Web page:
ANYTHING WHERE CHRISTIAN RITUALS AND OBJECTS WORK. Because I’m an atheist, if not an anti-theist. Sure, a lot of my work features the supernatural, but it tends to be a somewhat secular version thereof, entirely lacking in actual demons and cosmic gods… and besides, I’m writing fiction. It’s the art of making shit up! And might it not indicate a wish for something more than even the intricate, infinite mysteries of the natural world? I’d be stoked to know that there was an afterlife, if somewhat less than thrilled if it matched any of the ridiculous religious systems we insist on perpetuating. (I’m not trying to start a fight here, I’m just saying my piece. A writer must be true to himself – and apparently, must paint himself into corners as often as possible, because I don’t think I’ve nailed this argument. Must Try Harder.)

A TRILOGY OR SERIES. Because this is something that bothers me. How can you create any true threat to your characters if the reader already knows they’ll make it through? The best you can do is put the protagonist through the emotional wringer and hope that creates enough drama. Also, clinging to the same characters that have made you successful kinda reeks of desperation in certain writers, as if they fear they’ll never match those lofty heights again and so don’t even try. As always, there’s a lot of good work in the series format that I’m into – Dennis Lehane’s Boston detectives are always welcome, plus I recently read Tom Piccirilli’s The Last Kind Words and The Last Whisper In The Dark and I’m hanging for a third book – but it just doesn’t interest me that much in general. I’d rather write a series of stand-alone stories where all bets are off and the universe can have different rules every time. That said, fuck rules – so now if I start using recurring protagonists later, my arse is covered.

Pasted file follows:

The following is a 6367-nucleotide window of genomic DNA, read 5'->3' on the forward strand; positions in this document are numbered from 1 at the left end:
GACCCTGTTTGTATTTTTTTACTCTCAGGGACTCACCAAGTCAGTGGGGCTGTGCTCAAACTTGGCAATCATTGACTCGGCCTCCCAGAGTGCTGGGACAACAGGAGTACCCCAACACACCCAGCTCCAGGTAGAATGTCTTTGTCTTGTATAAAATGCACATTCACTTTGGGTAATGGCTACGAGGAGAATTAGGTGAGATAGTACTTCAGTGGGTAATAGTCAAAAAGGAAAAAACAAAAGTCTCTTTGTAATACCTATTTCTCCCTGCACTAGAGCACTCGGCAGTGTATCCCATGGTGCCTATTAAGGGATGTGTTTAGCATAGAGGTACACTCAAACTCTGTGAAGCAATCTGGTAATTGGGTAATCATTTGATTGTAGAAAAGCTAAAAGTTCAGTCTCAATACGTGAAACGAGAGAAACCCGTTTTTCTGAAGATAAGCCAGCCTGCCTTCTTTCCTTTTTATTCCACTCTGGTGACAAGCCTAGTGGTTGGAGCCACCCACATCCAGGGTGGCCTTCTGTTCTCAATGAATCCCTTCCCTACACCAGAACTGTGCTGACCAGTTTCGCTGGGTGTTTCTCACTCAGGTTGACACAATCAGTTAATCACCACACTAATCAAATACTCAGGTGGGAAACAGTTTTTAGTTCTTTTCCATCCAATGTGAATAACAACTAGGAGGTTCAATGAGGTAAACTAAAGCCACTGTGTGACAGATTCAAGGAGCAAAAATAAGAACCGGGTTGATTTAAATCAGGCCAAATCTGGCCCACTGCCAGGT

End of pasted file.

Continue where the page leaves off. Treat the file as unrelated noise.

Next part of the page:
WRITE ANYTHING WITH “CRIVENING” IN THE TITLE. Okay, so I just made that up – and of all these things, this is the one I’m most likely to do. The Crivening. That’s just made of win!

Anyway, I promised Dad I wouldn’t turn this blog into a bile cannon, so I’ve gone easy on you this time. I know not everyone wants to be accosted with outbursts of didactic diarrhoea every time they open a post, but if I’m going to have Opinion Vendor on my header then I need to own it. I must be honest with you in my non-fiction as well as in my dark fantasies. And in the end, isn’t that what we really want from our well-told lies – some kind of truth…?

Huh. Overblown proselytising much? Wanker.

See you again sometime. Wear a red carnation so I know it’s you.
– MRD x

* I think that “Play That Funky Music White Boy” is quite probably the worst song ever written. It’s utterly inane, back-handedly racist, and it’s not even funky. This song is why paranoid white people think black people are laughing at them, and they’re right. The moment this song was laid down on tape, AIDS was born. Every time a cover band plays this song, an unwritten classic dies stillborn in the aether of our collective consciousness.**

** Naturally, I have an opinion on this whole “I’m just an antenna, the song/story already existed and I just uncovered it” thing. If you’re terribly lucky, I won’t share it with you some day.